LISTEN: Some crude exchanges during online classes locally

With the COVID-19 pandemic still continuing its rage worldwide, both digital learning and online meetings have taken precedence over face-to-face modalities in order to prevent the spread of the contagious respiratory illness.

But with these new Internet-based formats of human interaction, there comes a new headache: the risk of humans exposing their behaviours which often would not be revealed in face-to-face settings.

On Thursday, news emerged that New Yorker magazine had fired long-time staff writer, Jeffrey Toobin, after he reportedly exposed himself during a Zoom conference last month.

He was on suspension from New Yorker, and is also on leave from CNN, where he is the Chief Legal Analyst.

“I was fired today by @NewYorker after 27 years as a staff writer. I will always love the magazine, will miss my colleagues, and will look forward to reading their work,” Toobin tweeted on Wednesday.

In a company memo, Conde Nast Chief People Officer, Stan Duncan, wrote that its “investigation regarding Jeffrey Toobin is complete, and as a result, he is no longer affiliated with our company.”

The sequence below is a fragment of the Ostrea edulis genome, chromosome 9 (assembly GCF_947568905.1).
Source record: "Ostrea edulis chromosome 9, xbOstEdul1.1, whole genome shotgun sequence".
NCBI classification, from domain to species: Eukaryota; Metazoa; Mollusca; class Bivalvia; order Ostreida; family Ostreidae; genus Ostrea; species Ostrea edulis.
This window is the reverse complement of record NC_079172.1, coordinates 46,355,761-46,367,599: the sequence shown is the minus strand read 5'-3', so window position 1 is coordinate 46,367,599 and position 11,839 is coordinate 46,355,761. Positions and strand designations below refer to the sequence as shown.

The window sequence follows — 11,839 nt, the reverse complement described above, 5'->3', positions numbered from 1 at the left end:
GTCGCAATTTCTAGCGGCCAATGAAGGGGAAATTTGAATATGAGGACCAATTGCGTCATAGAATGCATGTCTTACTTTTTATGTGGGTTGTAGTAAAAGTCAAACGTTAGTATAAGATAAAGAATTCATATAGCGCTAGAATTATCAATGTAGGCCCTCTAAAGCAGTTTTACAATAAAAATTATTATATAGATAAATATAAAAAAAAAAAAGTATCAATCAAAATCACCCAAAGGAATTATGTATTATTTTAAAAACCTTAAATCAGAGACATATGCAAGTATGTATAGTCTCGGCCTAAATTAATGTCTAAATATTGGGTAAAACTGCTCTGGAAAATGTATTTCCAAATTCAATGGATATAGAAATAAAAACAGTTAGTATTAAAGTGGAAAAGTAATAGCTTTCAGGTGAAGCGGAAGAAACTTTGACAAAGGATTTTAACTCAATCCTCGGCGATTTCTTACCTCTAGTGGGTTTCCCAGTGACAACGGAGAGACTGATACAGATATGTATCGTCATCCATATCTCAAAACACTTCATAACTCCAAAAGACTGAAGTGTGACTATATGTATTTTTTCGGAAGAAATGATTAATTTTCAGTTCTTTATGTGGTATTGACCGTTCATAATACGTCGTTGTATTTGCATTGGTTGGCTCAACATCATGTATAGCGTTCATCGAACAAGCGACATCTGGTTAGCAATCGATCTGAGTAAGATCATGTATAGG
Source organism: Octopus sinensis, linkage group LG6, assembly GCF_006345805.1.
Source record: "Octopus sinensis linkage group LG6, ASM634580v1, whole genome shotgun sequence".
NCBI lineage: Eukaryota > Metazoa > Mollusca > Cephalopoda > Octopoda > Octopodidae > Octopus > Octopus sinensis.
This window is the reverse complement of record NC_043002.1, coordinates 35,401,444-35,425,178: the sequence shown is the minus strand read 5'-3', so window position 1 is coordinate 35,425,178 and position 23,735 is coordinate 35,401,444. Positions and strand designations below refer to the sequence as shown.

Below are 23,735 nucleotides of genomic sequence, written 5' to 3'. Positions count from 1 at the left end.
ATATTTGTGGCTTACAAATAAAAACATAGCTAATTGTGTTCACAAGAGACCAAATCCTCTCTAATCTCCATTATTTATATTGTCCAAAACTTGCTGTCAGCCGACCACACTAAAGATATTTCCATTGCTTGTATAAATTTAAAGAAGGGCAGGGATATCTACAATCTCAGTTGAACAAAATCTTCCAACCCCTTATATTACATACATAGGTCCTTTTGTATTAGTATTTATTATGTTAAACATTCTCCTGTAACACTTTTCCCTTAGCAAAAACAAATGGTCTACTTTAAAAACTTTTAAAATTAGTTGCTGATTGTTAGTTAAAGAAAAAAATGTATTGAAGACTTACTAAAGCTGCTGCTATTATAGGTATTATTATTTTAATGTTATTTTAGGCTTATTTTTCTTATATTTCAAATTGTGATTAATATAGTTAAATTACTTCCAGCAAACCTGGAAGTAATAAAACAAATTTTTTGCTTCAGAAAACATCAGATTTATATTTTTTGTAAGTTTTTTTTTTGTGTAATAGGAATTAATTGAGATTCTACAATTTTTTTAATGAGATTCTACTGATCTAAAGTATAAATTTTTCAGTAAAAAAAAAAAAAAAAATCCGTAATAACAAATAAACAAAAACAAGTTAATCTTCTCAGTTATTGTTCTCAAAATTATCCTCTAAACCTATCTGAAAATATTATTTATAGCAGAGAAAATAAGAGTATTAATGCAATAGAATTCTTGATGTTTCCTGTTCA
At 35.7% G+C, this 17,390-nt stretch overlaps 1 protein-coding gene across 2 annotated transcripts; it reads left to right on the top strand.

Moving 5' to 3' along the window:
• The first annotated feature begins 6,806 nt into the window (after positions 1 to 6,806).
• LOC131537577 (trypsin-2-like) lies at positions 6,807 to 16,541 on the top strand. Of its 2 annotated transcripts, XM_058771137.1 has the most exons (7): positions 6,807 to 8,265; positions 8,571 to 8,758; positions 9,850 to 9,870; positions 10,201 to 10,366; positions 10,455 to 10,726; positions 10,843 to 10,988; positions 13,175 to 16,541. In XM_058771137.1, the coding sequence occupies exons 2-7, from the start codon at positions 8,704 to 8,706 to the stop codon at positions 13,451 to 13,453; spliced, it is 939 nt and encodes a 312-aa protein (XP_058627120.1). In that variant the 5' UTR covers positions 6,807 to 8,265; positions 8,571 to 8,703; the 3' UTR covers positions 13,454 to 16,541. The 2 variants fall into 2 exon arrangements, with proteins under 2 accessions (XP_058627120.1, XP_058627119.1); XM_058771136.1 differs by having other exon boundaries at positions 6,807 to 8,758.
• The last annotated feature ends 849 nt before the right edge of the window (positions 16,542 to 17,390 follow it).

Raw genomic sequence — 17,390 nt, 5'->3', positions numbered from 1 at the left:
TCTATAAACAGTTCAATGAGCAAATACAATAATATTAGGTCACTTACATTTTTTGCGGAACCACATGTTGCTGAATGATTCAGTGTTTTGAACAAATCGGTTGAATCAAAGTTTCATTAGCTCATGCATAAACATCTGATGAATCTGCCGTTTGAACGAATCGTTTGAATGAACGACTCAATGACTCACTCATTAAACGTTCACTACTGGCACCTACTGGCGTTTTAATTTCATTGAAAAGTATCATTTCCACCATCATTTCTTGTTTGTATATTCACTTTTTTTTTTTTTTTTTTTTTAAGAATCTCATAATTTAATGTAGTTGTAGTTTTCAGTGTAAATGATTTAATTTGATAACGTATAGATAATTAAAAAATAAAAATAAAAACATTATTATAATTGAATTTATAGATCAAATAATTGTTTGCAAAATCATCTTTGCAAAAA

In Jamaica, there has so far not been any reported case of such inappropriate exposure on online video conferencing platforms such as Zoom and Microsoft Teams.

Asked about his experience with Zoom, one director in the public sector who asked not to be identified, said for the most part, most persons tend to block the cameras when meetings are ongoing, unless they are required to be seen.

“I haven’t witnessed anything inappropriate to be honest. The most you will hear is background noises, especially if anyone speaking has small children at home,” he said.

Another employee of a small private sector company said her experience with online meeting conferences has been “rather smooth and incident-free”.

However, the same cannot be accurately said in relation to online classes since its resumption in Jamaica on October 5.

A slew of videos and voice notes filled with inappropriate behaviour from students both in WhatsApp-created classrooms and during online class sessions, have been circulating among the public. The sometimes questionable behaviour of teachers within this new dispensation has also been on show.

Prior to the resumption of online classes in Jamaica, there was a popular video that originated in the United States which showed a nude female who came on the camera around an infant while an online class was in full session.

The teacher immediately ordered the infant to turn off his camera, but the child ignored the command as he watched the naked woman. She, however, soon realised that she was caught naked on camera, and ran out of the room.

While that kind of extreme situation has not seemingly been caught in the Jamaican online classroom setting, there have been some noticeably very inappropriate actions from students.

During one such class in October, a male teacher complained about a lewd message that was sent by a male…


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